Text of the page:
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'The Fall of Phaeton' tablet, by Wedgwood

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About the artwork

When people think of Wedgwood they probably think of teapots and vases. But the product which made Wedgwood different from any British potter before him was the tablet or plaque. He saw an opportunity for pottery to become part of fashionable interior decoration.

In the years around 1770 architects such as Robert Adam were transforming the style of fashionable rooms, trying to capture the spirit of ancient Roman and Greek decoration. Many of the fittings and furnishings which they designed included groups of classical figures in low relief. Some of these compositions were copies of ancient stone sculptures, others were greatly enlarged versions of tiny ancient carved gemstones.

Wedgwood decided to make architectural tablets that would suit fashionable rooms in this style. His first tablets were either black, or of what he described as ‘white waxen Biscuit Ware’. His catalogue of 1773 described this second sort as ‘in the polished Biscuit with brown or grey Grounds’ and as ‘fit for inlaying, as Medallions, in the Panels of Rooms, as Tablets for Chimneypieces, or for hanging up as Ornaments in Libraries & c.’ These were tablets with a contrast between the colour of the design and the colour of the background. By making them like this, Wedgwood was able to outdo his main competitor producing tablets, Eleanor Coade of the Artificial Stone Manufactory, because hers were of a single colour.

In 1772 Wedgwood began experiments to create a new type of pottery, which would be white but could be coloured through the body in pastel tints. This was the pottery he would name jasper. He invented it to make architectural tablets, for until 1780 these were the only large objects he made of it. The colours were those most fashionable for painting rooms in the 1770s – soft blue, green, and lilac. Jasper is the name of a hard mineral used as carved jewellery, especially in a cameo technique in which the top layer is partly cut away. Wedgwood’s white reliefs against a coloured background looked like cameo carving, but the mineral jasper is red or brown and Wedgwood did not make his jasper in those colours. He wanted to suggest the values of jewellery while using the colours of interior decoration.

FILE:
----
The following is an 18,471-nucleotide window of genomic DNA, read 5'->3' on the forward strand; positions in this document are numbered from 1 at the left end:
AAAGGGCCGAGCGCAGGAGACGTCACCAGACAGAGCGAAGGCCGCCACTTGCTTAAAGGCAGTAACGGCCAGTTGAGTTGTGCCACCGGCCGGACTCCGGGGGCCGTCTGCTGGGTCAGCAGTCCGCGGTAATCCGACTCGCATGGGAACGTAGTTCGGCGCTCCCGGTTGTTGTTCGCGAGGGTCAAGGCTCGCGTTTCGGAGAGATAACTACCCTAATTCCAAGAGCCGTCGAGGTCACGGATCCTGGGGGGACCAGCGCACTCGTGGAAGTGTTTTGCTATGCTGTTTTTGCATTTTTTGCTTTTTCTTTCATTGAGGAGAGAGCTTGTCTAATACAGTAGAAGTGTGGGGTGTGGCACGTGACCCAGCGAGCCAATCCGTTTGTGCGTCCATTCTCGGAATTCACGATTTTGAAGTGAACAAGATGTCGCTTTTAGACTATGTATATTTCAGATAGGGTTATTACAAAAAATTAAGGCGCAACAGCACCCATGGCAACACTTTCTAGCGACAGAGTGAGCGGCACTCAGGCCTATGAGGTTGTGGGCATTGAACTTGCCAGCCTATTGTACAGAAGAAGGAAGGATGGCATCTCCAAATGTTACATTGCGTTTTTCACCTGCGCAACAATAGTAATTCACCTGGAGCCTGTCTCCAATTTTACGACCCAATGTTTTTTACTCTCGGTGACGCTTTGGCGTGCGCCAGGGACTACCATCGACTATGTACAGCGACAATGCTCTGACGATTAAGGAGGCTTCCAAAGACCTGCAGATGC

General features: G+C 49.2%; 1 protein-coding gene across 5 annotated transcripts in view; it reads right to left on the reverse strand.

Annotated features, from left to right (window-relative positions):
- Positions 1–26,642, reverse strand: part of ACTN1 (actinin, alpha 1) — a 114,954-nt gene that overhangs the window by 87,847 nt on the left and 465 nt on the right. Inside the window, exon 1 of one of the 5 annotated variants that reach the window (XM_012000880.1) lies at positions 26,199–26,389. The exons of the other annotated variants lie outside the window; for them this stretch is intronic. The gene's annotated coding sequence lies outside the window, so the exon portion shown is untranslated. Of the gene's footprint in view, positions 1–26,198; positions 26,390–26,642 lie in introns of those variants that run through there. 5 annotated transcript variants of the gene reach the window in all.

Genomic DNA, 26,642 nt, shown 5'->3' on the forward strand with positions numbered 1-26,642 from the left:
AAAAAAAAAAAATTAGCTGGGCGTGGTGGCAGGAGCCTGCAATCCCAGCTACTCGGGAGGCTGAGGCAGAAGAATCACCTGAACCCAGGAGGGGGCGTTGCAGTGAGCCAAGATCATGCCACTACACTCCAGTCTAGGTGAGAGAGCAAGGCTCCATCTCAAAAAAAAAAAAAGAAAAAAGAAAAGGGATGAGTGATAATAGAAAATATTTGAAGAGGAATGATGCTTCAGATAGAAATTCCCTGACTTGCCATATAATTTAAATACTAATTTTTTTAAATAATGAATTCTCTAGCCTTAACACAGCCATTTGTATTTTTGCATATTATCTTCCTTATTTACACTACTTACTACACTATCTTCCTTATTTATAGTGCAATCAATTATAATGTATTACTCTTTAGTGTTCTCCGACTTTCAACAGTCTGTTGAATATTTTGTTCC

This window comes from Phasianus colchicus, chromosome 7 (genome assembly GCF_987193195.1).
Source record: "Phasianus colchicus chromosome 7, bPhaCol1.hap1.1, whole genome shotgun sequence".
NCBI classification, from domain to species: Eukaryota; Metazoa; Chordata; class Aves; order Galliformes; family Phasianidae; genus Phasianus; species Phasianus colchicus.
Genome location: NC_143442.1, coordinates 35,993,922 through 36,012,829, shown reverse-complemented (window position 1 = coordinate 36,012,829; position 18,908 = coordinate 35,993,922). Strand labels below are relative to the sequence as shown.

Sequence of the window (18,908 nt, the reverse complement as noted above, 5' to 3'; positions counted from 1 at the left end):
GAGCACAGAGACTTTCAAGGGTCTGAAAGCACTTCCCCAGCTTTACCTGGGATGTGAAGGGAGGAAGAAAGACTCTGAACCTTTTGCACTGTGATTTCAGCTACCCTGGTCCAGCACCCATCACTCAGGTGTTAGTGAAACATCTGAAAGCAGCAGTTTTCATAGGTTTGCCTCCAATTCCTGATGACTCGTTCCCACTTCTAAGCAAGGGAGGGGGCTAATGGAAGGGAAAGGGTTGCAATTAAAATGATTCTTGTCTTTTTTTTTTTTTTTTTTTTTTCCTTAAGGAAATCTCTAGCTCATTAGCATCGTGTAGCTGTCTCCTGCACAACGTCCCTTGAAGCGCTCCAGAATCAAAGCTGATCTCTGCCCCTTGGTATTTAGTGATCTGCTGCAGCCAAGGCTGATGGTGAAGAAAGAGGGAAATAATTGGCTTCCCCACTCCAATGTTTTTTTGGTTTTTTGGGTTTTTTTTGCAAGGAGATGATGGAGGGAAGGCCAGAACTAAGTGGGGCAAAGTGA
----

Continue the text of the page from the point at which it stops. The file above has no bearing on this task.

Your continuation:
Flat objects are the hardest shape for a potter to make. In a hollow round object like a vase the shape helps to even out any tendency to warp in the heat of the kiln, but there is nothing to stop a flat tablet from warping or curling up. In 1776 Wedgwood was struggling to make fifteen-inch tablets without them cracking. Three years later he was firing this size with success, but was now struggling to fire 28-inch tablets. The Lady Lever Art Gallery possesses the largest jasper tablets that the first Josiah Wedgwood ever made.

The very high survival rate Wedgwood quickly achieved with jasper vases was never matched by large tablets. Their continuing production shows how determined Wedgwood was in his architectural ambitions for jasper: he saw the large tablets as his most prestigious products, and was therefore prepared to use the bulk of his production to subsidise the relatively small number he made.